Judge extends abortion law haltPublished 12:15am Thursday, July 12, 2012
NATCHEZ — The author of the law that would have effectively shut down Mississippi’s only abortion clinic said he awaits the judge’s final ruling in the matter after the temporary restraining order that blocked it from going into effect earlier this month was extended Wednesday.
U.S. Judge Daniel P. Jordan III originally blocked the law from taking effect July 1, and after hearing arguments Wednesday from representatives of the state and the clinic, Women’s Health Organization in Jackson, he extended the order.
The judge did not say Wednesday how long the order blocking the law would be extended.
The law, authored by Rep. Sam Mims (R-McComb), would require anyone performing an abortion in Mississippi to be a licensed OB-GYN and to have admitting privileges in a local hospital.
Mims said the judge indicated he wanted more time to consider new rules and regulations the state department of health adopted Wednesday that would affect the enforcement of the law before making a final decision.
“I think that makes sense, and I look forward to his ruling,” Mims said.
Current federal court precedents say that states are not allowed to place substantial obstacles in the way of patients seeking an abortion. The representatives for Women’s Health Organization argued in part that the new requirements are such an obstacle, as local hospitals have not responded to their request for admitting privileges for the two out-of-state doctors affiliated with the clinic.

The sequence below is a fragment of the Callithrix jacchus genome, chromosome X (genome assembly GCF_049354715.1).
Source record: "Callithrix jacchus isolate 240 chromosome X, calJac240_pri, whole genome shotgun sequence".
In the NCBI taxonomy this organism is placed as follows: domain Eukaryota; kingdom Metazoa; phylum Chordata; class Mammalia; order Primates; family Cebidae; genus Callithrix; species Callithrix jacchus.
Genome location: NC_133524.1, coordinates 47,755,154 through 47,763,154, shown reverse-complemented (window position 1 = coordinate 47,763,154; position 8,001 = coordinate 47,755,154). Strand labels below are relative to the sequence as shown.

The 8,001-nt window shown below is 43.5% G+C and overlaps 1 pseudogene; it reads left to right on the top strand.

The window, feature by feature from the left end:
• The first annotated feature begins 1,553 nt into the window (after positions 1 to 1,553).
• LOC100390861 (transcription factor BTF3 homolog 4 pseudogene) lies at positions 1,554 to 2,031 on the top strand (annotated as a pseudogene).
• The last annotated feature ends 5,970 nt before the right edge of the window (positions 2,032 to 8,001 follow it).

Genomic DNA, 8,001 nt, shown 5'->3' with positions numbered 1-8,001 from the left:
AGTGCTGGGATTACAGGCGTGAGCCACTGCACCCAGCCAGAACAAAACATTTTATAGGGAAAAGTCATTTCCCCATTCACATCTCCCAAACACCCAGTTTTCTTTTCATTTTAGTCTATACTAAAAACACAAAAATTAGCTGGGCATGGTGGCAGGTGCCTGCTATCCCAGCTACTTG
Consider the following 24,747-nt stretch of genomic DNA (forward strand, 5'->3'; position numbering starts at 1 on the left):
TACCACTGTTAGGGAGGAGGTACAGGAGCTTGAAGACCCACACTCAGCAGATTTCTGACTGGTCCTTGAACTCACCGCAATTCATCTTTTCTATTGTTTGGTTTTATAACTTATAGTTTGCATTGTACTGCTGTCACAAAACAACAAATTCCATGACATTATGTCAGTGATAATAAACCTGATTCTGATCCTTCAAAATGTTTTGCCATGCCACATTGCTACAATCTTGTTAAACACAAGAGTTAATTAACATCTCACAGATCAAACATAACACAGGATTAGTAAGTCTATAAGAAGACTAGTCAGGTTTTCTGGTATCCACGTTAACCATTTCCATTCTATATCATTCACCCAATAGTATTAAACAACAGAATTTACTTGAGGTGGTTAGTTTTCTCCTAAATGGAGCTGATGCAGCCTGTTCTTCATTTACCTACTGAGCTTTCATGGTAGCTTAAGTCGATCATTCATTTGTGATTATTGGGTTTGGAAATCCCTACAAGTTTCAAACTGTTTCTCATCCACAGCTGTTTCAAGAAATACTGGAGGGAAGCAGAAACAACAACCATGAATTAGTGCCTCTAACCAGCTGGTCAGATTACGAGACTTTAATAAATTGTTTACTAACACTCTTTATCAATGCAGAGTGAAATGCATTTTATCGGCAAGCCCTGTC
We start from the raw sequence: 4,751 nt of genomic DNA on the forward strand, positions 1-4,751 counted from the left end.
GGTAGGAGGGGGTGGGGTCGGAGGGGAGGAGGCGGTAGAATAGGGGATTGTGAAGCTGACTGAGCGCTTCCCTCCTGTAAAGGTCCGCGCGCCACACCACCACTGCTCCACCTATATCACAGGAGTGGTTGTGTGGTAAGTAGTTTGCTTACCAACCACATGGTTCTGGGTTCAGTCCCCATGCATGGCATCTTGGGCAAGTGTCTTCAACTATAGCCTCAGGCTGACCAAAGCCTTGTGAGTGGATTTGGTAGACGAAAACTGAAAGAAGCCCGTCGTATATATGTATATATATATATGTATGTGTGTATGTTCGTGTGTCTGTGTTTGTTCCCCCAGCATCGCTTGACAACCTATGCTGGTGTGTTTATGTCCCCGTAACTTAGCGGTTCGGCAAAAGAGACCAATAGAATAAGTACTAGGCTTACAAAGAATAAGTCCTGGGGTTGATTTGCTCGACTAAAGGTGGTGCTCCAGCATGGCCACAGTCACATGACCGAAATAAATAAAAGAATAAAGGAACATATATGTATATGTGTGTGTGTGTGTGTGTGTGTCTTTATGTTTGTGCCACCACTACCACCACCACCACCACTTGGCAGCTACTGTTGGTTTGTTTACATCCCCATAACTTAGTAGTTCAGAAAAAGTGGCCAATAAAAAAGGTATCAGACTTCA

“If they’re denied or if the hospitals are dragging their feet, that’s going to be more clear evidence that there’s a substantial obstacle (to abortion),” clinic attorney Robert McDuff said.
Mims said several other states have similar laws on the books, and he believes it will ultimately pass constitutional muster.
“Any time you are dealing with a very controversial issue that both sides feel very strongly about, it may wind up in court, but this piece of legislation passed overwhelmingly in the Mississippi house and senate, and it has a large amount of bipartisan support — both Republicans and Democrats — and the governor signed this legislation,” Mims said.
Mississippi doctors who perform fewer than 10 abortions a month do not have to register their offices as an abortion clinic.
According to court documents, the Women’s Health Organization provided approximately 3,000 abortions over an 18-month period.